The attached chart points to the hypothetical year-over-year percent change in total crop supplies for selected grains given the most recent June Agriculture and Agri-Food Canada supply and demand estimates, while updating seeded acres with the June 29 Statistics Canada seeded acre estimates.
While not shown on the attached chart, the elephant in the room is an estimated 136% year-over-year increase in chickpea supplies, given estimated supplies of 358,400 metric tons in 2018/19, tied to a 193% increase in estimated seeded acres to 469,000 acres, the largest area seeded since 2002.
Of the larger crops, year-over-year increases may be expected in supplies of both durum and lentils. Given a number of assumptions in the current supply and demand tables, the forecast 18.8% increase in durum acres seeded in 2018 suggests an 8.3% increase in total supplies to 7.413 million metric tons, the largest supplies since the 2016/17 crop year. Despite a forecast cut in lentil acres of 14.5% to 3.767 million acres, an expected 154% increase in 2017/18 ending stocks to 800,000 mt are adding to 2018/19 crop year supplies, estimated at 3.2 mmt, up 9% from 2017/18. This would also lead to the largest supplies seen since the 2016/17 crop year. In the case for both durum and lentils, increased supplies could prove problematic due to trade restrictions seen in durum to Italy and lentils to India.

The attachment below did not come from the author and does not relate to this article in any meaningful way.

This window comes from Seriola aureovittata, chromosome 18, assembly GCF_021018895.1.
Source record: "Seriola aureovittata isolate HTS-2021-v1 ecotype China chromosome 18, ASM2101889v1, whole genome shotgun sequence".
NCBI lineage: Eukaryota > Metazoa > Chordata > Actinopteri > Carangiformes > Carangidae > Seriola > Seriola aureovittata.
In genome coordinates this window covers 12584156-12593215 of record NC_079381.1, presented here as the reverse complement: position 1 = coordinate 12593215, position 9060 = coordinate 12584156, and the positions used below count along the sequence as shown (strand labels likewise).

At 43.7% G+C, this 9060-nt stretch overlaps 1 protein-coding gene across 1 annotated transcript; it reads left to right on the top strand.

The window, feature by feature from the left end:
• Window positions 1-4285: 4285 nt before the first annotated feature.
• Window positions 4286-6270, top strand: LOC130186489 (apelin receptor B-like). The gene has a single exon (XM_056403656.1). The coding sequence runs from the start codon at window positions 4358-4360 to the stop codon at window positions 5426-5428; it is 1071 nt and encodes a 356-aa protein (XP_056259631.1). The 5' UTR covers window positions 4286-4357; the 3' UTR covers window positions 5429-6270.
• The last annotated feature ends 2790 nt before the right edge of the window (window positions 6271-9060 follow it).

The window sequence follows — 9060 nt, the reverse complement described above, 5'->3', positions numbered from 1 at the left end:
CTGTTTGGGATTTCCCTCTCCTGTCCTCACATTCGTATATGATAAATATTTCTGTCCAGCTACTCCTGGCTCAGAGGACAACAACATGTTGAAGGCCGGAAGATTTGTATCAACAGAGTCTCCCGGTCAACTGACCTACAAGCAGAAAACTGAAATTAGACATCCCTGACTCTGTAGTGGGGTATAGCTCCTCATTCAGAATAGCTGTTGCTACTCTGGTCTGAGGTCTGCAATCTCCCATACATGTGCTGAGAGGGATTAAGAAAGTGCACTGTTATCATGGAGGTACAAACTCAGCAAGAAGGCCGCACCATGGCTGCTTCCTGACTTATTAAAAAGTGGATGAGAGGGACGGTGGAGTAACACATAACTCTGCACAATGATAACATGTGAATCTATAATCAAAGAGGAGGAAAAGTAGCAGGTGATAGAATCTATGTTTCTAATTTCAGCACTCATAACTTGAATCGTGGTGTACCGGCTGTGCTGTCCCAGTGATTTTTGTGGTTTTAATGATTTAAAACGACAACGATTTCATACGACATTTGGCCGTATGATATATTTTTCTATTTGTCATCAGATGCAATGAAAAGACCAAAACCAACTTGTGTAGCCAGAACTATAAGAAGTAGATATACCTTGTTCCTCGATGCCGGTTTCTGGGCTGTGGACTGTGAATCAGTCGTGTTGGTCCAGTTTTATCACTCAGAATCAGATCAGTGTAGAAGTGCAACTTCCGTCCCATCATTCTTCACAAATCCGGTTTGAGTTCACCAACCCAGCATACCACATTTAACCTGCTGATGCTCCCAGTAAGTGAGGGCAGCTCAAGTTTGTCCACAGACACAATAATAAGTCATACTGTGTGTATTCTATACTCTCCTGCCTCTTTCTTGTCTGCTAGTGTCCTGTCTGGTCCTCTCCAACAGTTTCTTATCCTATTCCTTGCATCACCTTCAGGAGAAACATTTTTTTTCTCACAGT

The year-over-year percent change in canola supplies is set to grow by 1.9% to a record 23.2 mmt, with a current government estimates pointing to a slightly lower seeded acreage, a slightly lower yield, with a massive 2.7 mmt carry-in from the 2017/18 crop year boosting supplies overall.
The estimated year-over-year change in wheat supplies (excluding durum) suggests a 4.5% drop in 2018/19 to 28.8 mmt, with a higher seeded acre estimate offset by a smaller carry-in from 2017/18 and a lower estimated yield for the crop year ahead. This volume would be 8.6% below the five-year average.
The largest year-over-year decline in supplies is seen in flax, with a drop of 9.1% to 732,000 mt. In the case of flax, a lower carry-in along with 14.9% drop in estimated seeded acres is expected to trump the higher estimated yield for 2018. This would result in the lowest supplies of flaxseed seen since the 2012/13 crop year and 19.5% below the five-year average.
Cliff Jamieson can be reached at firstname.lastname@example.org
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